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View Full Version : TDR, fault finding, test pictures


1idejim
10-28-2010, 08:53 PM
i have a few pictures of TDR tests, how to find the faulted wire and the method of locating a fault without first locating the wire path.

first set is how i determine which wire in a pair is faulted.

1. with the dmm set to 2000k ohms insert the black probe directly into the ground (you may have to wet the ground in the summer, don't make mud) and zero out the dmm and de-energize the wire path (just touch both wires together.

2. touch the red probe to each wire separately, the non-compromised wire should read ol, the faulted wire will have some readable resistance and depending upon the severity of the fault and the conductivity of the soil could actually read continuity.

it's that simple

1idejim
10-28-2010, 10:13 PM
1. reading of 29'0 short

2. calibration of V.O.P. 55%

3. actual measurement

4. this was more of a test i had been wanting to do to find out what the TDR would do with 2 totally different wires, it actually read the accurate one way distance to a short, unusual do to the testing and work we have been doing with irrigation has been a looped reading on a zone valve which would have been twice the distance.

i have been using the TDR for almost 10 years and i am learning something every time i use it.

btw the actual length of the wire is 30'

Pro-Scapes
10-28-2010, 10:18 PM
I have always taken this for granted. I was taught this many years ago but I am in the practice that if a cable is comprimised it usually needs to be replaced becuause I cannot vouch for the performance of that cable once its been damaged.

There are of course exceptions to this

Prolightscaper
10-28-2010, 10:32 PM
I have always taken this for granted. I was taught this many years ago but I am in the practice that if a cable is comprimised it usually needs to be replaced becuause I cannot vouch for the performance of that cable once its been damaged.

There are of course exceptions to this

With the cost of cable now it may be prudent to repair in lieu of replace whenever possible and viable.

bcg
10-28-2010, 11:05 PM
Obviously, you also need to consider the wire path. A 30' straight run in turf, no question, just replace it. A 150' run that passes under hardscape or some other difficult obstacle, I'm going to make a real effort to repair first.

David Gretzmier
10-29-2010, 12:41 AM
once you find the break, I cut back til I see all pure clean copper. then I replace. often times, you never find good clean copper. it may get cleaner, but I keep cutting til all black is gone. it never ceases to amaze me how far copper corrosion can go inside wire insulation, literally hundreds of feet.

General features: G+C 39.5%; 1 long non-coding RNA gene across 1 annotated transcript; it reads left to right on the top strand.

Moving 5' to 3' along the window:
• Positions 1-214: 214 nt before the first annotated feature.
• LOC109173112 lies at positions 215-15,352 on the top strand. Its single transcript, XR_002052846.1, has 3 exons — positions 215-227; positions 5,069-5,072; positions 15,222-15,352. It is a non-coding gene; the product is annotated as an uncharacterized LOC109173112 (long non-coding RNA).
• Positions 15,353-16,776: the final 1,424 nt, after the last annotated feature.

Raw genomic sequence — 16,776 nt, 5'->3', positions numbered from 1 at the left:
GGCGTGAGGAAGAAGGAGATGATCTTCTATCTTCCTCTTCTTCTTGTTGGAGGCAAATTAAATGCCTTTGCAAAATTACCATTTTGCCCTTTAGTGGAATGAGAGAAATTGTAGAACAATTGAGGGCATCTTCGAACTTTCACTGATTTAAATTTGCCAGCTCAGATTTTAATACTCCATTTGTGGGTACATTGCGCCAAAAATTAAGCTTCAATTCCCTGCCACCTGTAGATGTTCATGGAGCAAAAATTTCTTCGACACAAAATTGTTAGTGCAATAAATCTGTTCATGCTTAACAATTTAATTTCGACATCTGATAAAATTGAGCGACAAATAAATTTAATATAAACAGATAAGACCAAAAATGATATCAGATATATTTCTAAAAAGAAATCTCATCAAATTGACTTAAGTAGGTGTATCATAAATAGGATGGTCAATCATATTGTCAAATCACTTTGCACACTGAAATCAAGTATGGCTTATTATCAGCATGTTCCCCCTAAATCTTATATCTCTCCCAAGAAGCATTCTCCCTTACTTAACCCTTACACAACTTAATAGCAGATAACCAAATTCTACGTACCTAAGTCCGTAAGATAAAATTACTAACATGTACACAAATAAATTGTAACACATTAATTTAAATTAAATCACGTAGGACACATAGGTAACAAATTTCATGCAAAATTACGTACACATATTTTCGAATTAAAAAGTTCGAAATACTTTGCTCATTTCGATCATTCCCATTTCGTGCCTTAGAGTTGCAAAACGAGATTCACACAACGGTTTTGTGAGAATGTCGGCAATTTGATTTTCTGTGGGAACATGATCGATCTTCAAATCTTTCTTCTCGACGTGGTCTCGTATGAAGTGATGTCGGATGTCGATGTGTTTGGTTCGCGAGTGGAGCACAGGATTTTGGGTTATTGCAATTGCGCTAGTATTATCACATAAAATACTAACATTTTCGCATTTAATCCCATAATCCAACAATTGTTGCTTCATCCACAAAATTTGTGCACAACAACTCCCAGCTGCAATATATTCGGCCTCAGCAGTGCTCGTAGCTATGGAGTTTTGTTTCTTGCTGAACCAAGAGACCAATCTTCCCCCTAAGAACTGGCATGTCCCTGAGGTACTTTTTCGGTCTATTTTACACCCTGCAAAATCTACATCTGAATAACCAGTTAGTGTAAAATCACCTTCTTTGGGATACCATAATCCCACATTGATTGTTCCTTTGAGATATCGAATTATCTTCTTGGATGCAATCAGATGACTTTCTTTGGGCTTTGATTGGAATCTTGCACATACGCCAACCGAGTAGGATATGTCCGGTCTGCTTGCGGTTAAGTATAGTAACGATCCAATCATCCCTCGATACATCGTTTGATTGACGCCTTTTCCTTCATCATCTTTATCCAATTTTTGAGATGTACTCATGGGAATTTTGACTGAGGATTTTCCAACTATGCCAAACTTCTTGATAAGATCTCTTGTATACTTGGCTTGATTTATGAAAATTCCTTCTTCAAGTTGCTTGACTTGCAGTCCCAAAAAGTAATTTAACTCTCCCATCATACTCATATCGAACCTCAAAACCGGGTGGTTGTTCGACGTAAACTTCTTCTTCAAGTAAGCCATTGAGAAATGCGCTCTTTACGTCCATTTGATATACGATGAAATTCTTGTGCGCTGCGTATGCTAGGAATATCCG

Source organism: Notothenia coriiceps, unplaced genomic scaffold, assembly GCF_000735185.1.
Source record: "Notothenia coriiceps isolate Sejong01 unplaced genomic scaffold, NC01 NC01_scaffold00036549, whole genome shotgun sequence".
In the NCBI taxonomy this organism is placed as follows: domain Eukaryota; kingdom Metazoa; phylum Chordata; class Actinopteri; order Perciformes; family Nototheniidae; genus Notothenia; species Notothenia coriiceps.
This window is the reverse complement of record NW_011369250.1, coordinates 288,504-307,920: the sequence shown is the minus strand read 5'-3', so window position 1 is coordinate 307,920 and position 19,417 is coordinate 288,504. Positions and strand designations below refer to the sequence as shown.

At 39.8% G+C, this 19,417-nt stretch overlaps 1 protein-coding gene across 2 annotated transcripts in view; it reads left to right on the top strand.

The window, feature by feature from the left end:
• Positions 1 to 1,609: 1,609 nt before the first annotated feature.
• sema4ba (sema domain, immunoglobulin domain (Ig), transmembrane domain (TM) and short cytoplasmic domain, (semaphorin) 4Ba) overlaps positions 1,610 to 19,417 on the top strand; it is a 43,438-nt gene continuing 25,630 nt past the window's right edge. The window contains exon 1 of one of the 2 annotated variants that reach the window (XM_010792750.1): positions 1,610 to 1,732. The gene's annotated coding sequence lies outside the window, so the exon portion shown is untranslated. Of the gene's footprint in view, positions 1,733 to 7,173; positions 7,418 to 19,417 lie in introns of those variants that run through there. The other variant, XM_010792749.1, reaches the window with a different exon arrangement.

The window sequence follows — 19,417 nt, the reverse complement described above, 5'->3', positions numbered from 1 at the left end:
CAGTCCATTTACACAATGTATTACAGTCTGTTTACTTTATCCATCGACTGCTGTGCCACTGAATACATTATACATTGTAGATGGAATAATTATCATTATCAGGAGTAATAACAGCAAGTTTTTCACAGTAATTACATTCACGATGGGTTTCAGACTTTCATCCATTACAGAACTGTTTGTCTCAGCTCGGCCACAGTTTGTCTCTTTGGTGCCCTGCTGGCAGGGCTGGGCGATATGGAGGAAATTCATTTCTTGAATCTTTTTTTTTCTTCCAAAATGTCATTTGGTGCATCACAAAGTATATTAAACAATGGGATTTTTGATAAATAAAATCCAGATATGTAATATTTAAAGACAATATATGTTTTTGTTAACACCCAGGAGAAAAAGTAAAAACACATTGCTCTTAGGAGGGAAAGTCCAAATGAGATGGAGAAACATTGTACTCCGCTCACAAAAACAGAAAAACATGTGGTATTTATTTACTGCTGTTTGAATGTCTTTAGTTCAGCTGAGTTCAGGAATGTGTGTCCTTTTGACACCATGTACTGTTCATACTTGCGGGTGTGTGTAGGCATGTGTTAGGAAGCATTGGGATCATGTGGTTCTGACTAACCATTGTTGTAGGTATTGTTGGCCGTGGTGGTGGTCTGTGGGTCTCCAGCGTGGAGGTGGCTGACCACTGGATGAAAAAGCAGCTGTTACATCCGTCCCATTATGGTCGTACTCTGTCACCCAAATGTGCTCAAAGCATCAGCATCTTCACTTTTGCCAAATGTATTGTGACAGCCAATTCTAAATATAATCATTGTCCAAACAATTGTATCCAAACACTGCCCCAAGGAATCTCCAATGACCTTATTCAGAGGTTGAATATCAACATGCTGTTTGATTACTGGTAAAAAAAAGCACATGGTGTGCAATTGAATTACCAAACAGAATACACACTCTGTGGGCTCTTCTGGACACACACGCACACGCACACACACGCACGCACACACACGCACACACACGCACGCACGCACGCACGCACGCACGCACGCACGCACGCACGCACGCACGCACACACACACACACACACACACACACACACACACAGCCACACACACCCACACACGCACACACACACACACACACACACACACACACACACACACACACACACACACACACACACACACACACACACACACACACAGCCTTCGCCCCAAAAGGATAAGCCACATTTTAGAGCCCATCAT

INTEGRA Bespoke Lighting
10-29-2010, 06:48 AM
I am not sure that using these tools and techniques to find a 'ground fault' is all that efficient. Time is money right?

Yesterday I was called out to a job where the "lights are not coming on". Spent 10 mins diagnosing the situation. Found that the maintenance guy had just aerated the "lawns". (Soils are very shallow here and filled with tree roots) One of the LV circuit wires that fed the relay between Zone 1 and Zone 2 had obviously been cut or damaged. Sure enough none of the 3 fixtures on that circuit were alive and the rest were. Pulled the wire out of the ground, found the break, cut back to clean copper, spliced, and slit trenched the wire back in the ground. Time on the repair? 10 minutes. Total time on site = 20 Mins. Materials used = 2' of 12/2 and 4 connectors.

How long would I have spent there had I gone searching with different meters, then analyzing the readings, then uncovering the wire hopefully where the meter told me the fault was, etc? (not to mention the cost of the meters that would have to be amortized into the cost of the service call) Sometimes the 'brute force' method is the most efficient and most cost effective. Even if I had opted to replace the entire 50 or 60 feet of 12/2 it would only have cost a few bucks.

I do have a cable locater, and it comes in handy once or twice a year. (Generally when a circuit has been sheared off by excavator equipment and you cannot find the "other end"). But generally we just use a logical, stepwise system of diagnosis and then pull the wire out between point A and B.

Pro-Scapes
10-29-2010, 07:22 AM
We cut an irrigation wire on the project we are working on now. 8 strand. Distance to timer about 150 ft. Distance to valve box (3 valves inside and thats all this wire was feeding) about 40 ft. My brother was with me and he wanted to grab a foot of wire and splice it back up.

I said no and wanted to put a box in the ground near the conduit of the driveway and then splice it and replace the 40 ft to the valve. He tried it his way and there was at least 2 more cuts between the first one and the valves. My reasoning was Splice is in a box and we care confident the cable is intact. I would hate to be called back a couple mo later because he thinks we messed up his irrigation and I am getting erratic or intermittant problems with his wiring.

His time spent messing with it trying to find problems was 2 hours. My time spent replacing it after I took over... 30-40 min plus now I know the area we were in is intact.

James, with your areated lawn. How can you be sure there are not nicks or other comprimises in your cable. Areation damage is automatic replacement at LEAST across the area it was done in. . I dont care if i will be in and out in 20 min or 4 hours.

INTEGRA Bespoke Lighting
10-29-2010, 07:36 AM
Billy. I pulled the entire 50 - 60' of wire out of the ground. It was only hit in one place.

Pro-Scapes
10-29-2010, 08:03 AM
Billy. I pulled the entire 50 - 60' of wire out of the ground. It was only hit in one place.